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Monday, June 26, 2017

Development, Calibration, and Validation of a Fish Assemblage Reservoir Index of Sustainability for the Midwestern United States

THOMAS P. SIMON 1. AND  THOMAS P. SIMON, IV 2. 

School of Public and Environmental Affairs, Indiana University, 1315 E. Tenth Street, Bloomington, IN 47405. Division of Fishes, Aquatic Research Center, Indiana Biological Survey, 6400 S. Fairfax Road, Bloomington, IN 47401.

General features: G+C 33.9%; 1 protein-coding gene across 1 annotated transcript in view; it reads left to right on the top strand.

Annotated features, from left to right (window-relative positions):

Assessment of reservoir lakes has been limited because they are non-natural, anthropogenically created habitats that function intermediately between lakes and rivers. A reservoir index of biological sustainability (IBS) was developed for reservoir lakes in the Midwestern United States. A stratified random probability sampling design was used, based on lake surface area, to calibrate the perceived potential reference condition (N = 107 lakes). Fifty candidate attributes of reservoir fish assemblage structure and function were evaluated based on a range test, skewness, redundancy, failure of the initial hypothesis, and insufficient numbers of taxa to optimize data spread between degraded and “least-impacted” reaches. Ten metrics were chosen to assess biological stability of fish assemblages. Metrics that showed a statistically significant relationship with anthropogenic disturbance included, number of species; number of benthic species; number of centrarchid species, including black basses; percent individuals as lake obligate species; percent individuals as omnivores, insectivores, and carnivores; percent individuals as tolerant species; and relative abundance. The percent individuals with deformities, eroded fins, lesions, and tumors (DELT) anomalies are included in the model as a preventative measure of contaminant stress. The index was validated using an independent dataset (N=129) from the Interior River Lowland that compared land use types, including “minimally impaired condition” reference, acid mine drainage, residential, urban, forested, thermal, drinking water, and resort/camp lakes. Reference reservoirs significantly differed from anthropogenically impaired acid mine drainage and drinking water reservoirs, but were not statistically different from forested reservoirs.   


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